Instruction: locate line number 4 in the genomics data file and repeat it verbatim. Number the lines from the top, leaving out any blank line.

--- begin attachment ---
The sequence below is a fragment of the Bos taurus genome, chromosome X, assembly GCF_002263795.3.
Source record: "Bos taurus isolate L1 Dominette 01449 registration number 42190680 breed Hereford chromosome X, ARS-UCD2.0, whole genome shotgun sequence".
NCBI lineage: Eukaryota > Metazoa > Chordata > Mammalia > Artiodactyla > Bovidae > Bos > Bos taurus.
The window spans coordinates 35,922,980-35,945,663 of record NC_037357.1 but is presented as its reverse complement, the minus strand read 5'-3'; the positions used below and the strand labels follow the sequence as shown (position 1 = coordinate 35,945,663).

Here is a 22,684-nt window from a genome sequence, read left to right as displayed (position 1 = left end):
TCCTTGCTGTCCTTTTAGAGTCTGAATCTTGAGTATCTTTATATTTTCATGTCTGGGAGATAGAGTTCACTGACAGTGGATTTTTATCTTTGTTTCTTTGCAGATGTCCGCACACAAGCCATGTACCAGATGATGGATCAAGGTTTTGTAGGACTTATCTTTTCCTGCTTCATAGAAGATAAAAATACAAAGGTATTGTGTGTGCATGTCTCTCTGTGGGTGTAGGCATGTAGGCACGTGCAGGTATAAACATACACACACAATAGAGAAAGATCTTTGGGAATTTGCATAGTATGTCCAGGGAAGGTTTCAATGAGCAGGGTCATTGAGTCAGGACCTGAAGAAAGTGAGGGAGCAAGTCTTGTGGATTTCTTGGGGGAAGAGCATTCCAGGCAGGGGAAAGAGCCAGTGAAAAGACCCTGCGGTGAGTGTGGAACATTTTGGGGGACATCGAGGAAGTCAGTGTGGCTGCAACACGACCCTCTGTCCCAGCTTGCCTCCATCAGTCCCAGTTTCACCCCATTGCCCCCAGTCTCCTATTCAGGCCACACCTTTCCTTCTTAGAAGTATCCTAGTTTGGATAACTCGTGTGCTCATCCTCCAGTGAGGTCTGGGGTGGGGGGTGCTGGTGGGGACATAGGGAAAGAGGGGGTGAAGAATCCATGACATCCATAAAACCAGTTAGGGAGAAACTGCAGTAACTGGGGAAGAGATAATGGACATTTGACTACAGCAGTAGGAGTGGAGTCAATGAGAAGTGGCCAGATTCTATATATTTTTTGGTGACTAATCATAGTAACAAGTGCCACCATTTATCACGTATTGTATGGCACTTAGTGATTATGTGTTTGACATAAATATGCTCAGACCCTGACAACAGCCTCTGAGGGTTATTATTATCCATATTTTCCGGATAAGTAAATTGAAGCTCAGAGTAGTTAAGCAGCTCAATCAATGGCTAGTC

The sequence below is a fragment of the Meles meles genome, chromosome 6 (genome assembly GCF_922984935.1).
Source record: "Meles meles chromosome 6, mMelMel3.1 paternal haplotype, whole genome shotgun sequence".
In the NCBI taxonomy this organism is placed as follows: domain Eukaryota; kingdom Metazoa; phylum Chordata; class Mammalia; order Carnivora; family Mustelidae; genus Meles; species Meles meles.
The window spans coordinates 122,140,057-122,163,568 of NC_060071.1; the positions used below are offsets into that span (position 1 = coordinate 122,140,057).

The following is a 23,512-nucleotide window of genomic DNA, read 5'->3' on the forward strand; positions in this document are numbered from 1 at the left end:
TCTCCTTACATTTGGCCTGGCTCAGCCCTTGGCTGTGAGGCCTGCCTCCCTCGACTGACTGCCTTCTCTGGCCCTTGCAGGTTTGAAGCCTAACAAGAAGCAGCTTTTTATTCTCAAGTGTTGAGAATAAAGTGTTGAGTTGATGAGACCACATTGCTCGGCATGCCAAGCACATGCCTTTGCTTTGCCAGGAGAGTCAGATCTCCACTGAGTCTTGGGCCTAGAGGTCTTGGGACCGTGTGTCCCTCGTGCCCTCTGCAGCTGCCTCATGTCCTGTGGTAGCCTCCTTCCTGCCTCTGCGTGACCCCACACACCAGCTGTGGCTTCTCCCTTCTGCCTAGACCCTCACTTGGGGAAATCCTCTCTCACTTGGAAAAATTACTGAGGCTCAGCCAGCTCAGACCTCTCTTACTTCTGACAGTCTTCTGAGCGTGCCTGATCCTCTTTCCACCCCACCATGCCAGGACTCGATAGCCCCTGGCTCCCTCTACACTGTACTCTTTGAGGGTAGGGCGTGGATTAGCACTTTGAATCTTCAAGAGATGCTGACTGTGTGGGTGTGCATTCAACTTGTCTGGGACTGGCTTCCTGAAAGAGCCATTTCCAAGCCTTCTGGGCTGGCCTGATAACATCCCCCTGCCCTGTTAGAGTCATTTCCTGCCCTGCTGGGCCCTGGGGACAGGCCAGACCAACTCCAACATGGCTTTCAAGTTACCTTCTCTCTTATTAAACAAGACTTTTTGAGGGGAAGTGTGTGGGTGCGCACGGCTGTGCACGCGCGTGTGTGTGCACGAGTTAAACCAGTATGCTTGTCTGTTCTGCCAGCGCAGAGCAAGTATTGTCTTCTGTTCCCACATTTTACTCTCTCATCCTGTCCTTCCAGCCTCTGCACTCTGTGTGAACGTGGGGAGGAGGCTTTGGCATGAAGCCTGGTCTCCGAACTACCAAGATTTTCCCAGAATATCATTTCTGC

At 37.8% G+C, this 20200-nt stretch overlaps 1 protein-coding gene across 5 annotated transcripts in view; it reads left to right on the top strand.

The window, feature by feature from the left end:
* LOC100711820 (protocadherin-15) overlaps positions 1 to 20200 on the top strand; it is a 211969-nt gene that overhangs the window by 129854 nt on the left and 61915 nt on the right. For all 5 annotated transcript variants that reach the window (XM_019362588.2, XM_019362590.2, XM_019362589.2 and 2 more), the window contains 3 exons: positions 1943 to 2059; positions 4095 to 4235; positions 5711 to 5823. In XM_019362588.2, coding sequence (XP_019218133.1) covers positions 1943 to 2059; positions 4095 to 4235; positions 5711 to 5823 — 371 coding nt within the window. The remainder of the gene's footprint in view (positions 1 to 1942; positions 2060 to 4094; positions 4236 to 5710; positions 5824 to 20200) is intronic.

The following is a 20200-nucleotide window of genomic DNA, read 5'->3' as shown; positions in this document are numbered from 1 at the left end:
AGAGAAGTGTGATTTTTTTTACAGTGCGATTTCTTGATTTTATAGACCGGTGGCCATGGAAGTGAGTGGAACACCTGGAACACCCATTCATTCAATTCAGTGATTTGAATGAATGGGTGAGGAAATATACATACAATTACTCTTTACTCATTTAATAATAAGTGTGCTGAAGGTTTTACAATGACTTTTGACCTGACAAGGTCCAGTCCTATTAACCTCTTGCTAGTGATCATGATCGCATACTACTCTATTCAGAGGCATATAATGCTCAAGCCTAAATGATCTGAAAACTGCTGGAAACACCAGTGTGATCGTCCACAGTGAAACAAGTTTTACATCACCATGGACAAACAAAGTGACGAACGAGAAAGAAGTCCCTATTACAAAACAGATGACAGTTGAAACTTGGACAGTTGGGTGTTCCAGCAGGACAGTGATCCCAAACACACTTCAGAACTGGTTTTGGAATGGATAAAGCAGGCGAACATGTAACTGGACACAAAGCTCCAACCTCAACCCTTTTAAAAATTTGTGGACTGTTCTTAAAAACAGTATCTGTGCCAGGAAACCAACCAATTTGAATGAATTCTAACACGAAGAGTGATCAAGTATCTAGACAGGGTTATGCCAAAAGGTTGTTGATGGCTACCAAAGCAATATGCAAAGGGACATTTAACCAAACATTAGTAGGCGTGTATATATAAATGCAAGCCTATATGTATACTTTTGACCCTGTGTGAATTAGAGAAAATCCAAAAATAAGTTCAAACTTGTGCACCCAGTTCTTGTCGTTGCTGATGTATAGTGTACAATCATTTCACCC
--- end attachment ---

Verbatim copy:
The window spans coordinates 35,922,980-35,945,663 of record NC_037357.1 but is presented as its reverse complement, the minus strand read 5'-3'; the positions used below and the strand labels follow the sequence as shown (position 1 = coordinate 35,945,663).